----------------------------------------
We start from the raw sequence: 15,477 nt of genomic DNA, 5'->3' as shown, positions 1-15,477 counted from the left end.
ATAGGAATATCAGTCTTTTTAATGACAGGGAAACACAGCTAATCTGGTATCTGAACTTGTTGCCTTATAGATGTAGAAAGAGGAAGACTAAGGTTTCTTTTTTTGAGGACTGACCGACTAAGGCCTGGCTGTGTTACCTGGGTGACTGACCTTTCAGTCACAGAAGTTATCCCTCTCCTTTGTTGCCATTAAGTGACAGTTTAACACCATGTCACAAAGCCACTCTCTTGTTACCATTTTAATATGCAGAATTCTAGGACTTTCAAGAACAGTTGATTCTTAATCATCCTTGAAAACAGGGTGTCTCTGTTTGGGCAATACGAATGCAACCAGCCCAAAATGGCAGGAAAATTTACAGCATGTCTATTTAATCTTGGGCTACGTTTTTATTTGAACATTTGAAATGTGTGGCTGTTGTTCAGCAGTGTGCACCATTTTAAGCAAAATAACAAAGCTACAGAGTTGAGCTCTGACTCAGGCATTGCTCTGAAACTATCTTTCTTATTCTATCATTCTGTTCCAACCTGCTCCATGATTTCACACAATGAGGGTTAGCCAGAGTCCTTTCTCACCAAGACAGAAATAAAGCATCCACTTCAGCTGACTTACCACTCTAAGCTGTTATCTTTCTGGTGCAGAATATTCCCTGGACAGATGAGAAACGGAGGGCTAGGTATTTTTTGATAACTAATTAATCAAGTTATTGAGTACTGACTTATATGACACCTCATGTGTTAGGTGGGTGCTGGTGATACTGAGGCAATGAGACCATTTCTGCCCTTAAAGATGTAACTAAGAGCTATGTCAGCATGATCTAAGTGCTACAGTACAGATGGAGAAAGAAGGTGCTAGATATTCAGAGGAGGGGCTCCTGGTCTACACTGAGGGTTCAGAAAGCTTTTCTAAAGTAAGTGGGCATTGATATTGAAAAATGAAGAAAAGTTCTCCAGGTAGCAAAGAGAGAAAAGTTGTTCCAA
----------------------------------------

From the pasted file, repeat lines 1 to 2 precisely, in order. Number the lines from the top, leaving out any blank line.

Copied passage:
We start from the raw sequence: 15,477 nt of genomic DNA, 5'->3' as shown, positions 1-15,477 counted from the left end.
ATAGGAATATCAGTCTTTTTAATGACAGGGAAACACAGCTAATCTGGTATCTGAACTTGTTGCCTTATAGATGTAGAAAGAGGAAGACTAAGGTTTCTTTTTTTGAGGACTGACCGACTAAGGCCTGGCTGTGTTACCTGGGTGACTGACCTTTCAGTCACAGAAGTTATCCCTCTCCTTTGTTGCCATTAAGTGACAGTTTAACACCATGTCACAAAGCCACTCTCTTGTTACCATTTTAATATGCAGAATTCTAGGACTTTCAAGAACAGTTGATTCTTAATCATCCTTGAAAACAGGGTGTCTCTGTTTGGGCAATACGAATGCAACCAGCCCAAAATGGCAGGAAAATTTACAGCATGTCTATTTAATCTTGGGCTACGTTTTTATTTGAACATTTGAAATGTGTGGCTGTTGTTCAGCAGTGTGCACCATTTTAAGCAAAATAACAAAGCTACAGAGTTGAGCTCTGACTCAGGCATTGCTCTGAAACTATCTTTCTTATTCTATCATTCTGTTCCAACCTGCTCCATGATTTCACACAATGAGGGTTAGCCAGAGTCCTTTCTCACCAAGACAGAAATAAAGCATCCACTTCAGCTGACTTACCACTCTAAGCTGTTATCTTTCTGGTGCAGAATATTCCCTGGACAGATGAGAAACGGAGGGCTAGGTATTTTTTGATAACTAATTAATCAAGTTATTGAGTACTGACTTATATGACACCTCATGTGTTAGGTGGGTGCTGGTGATACTGAGGCAATGAGACCATTTCTGCCCTTAAAGATGTAACTAAGAGCTATGTCAGCATGATCTAAGTGCTACAGTACAGATGGAGAAAGAAGGTGCTAGATATTCAGAGGAGGGGCTCCTGGTCTACACTGAGGGTTCAGAAAGCTTTTCTAAAGTAAGTGGGCATTGATATTGAAAAATGAAGAAAAGTTCTCCAGGTAGCAAAGAGAGAAAAGTTGTTCCAA